Dan Acree’s Publisher’s Letter in the Winter ‘08 issue received a huge response, mostly from other Boomers who shared Acree’s experience listening to late-night radio on their transistor radios.
Dan Acree’s story about living in Oklahoma and listening to distant radio signals brought back a flood of memories—all good—of growing up in Tulsa. I also discovered the Wolfman on XERF-AM and tuned in Larry Lujack (WLS-AM), William “Hoss” Allen (WLAC-AM) and many others. Was there a better time for radio? I don’t think so. Nothing can replace the DJ talking to you and spinning the 45s.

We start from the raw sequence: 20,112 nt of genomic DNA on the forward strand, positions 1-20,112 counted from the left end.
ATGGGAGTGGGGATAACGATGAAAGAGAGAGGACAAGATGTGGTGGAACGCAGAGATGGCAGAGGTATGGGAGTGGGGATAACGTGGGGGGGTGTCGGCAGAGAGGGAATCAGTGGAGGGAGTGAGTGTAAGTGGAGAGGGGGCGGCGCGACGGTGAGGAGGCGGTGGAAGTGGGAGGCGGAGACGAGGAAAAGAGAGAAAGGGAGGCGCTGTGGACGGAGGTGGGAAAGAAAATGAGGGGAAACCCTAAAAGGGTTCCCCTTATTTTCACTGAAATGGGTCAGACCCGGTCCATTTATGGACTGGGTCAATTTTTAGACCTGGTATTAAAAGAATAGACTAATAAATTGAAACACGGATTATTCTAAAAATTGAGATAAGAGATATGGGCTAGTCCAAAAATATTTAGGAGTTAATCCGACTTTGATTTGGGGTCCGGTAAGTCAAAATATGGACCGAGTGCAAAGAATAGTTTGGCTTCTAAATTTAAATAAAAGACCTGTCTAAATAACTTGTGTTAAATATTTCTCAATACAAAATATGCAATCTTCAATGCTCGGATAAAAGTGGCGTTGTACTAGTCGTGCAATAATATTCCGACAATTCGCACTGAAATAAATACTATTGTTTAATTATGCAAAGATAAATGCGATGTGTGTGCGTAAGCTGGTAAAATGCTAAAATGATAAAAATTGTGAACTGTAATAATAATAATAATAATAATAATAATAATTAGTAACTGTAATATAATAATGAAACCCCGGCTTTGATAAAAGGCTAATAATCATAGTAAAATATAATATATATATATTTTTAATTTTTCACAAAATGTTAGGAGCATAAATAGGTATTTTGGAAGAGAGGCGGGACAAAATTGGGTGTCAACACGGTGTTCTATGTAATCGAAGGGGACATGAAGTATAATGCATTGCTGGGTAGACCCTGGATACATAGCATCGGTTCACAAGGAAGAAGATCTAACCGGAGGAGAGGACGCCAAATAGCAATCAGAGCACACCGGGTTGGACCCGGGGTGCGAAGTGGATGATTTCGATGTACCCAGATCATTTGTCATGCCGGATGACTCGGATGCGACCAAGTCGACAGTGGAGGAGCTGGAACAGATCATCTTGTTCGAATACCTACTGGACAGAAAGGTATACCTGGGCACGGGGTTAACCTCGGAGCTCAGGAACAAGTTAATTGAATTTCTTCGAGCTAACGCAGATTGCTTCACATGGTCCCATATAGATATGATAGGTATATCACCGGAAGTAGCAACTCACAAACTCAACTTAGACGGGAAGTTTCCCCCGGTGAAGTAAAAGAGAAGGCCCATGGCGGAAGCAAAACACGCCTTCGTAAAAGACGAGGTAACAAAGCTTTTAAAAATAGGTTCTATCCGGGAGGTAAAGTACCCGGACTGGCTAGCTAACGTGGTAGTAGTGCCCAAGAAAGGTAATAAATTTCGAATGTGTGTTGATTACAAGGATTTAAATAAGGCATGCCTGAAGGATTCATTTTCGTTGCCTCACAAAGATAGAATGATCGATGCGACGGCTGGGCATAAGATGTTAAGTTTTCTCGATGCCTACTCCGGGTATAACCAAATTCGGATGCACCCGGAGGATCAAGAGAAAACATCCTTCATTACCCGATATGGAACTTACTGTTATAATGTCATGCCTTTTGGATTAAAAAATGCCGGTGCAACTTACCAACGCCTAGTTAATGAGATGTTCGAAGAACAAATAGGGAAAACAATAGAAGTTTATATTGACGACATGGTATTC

Great story about Wolfman in the Winter ‘08 issue. I was just 18 years old and looking to learn radio when I landed an internship at Wolfman’s Los Angeles studio in the early ‘70s. The shows for XERB-AM were recorded at that studio and then ferried down across the border into Tijuana. It was there that I met Wolfman’s personal manager and business partner, Don Kelley. The work involved long days and nights. But I could never outwork Kelley. When I complained, he would remind me that this was a job millions would dream of having and that “if you’re still here in six months, you might have a shot at a career in this business.” Twenty-two years later, I reminded Don of that conversation over drinks after another long day. By that time I had graduated to executive producer of Wolfman’s radio programs and was a trusted confidant of this truly legendary entertainer. While Bob Smith (Wolfman’s name at birth) created the character, it was Don Kelley who brought him to the attention of Hollywood’s movers and shakers and made his name, face and voice familiar to millions around the world. Don always reminded me, “Wolfman is the star, no matter what, we’re meant to be in the background. That’s our job.” Wolfman and I had just returned home to North Carolina from a book tour that day in July, 1995 when he died instantly of a massive heart attack. I still miss him.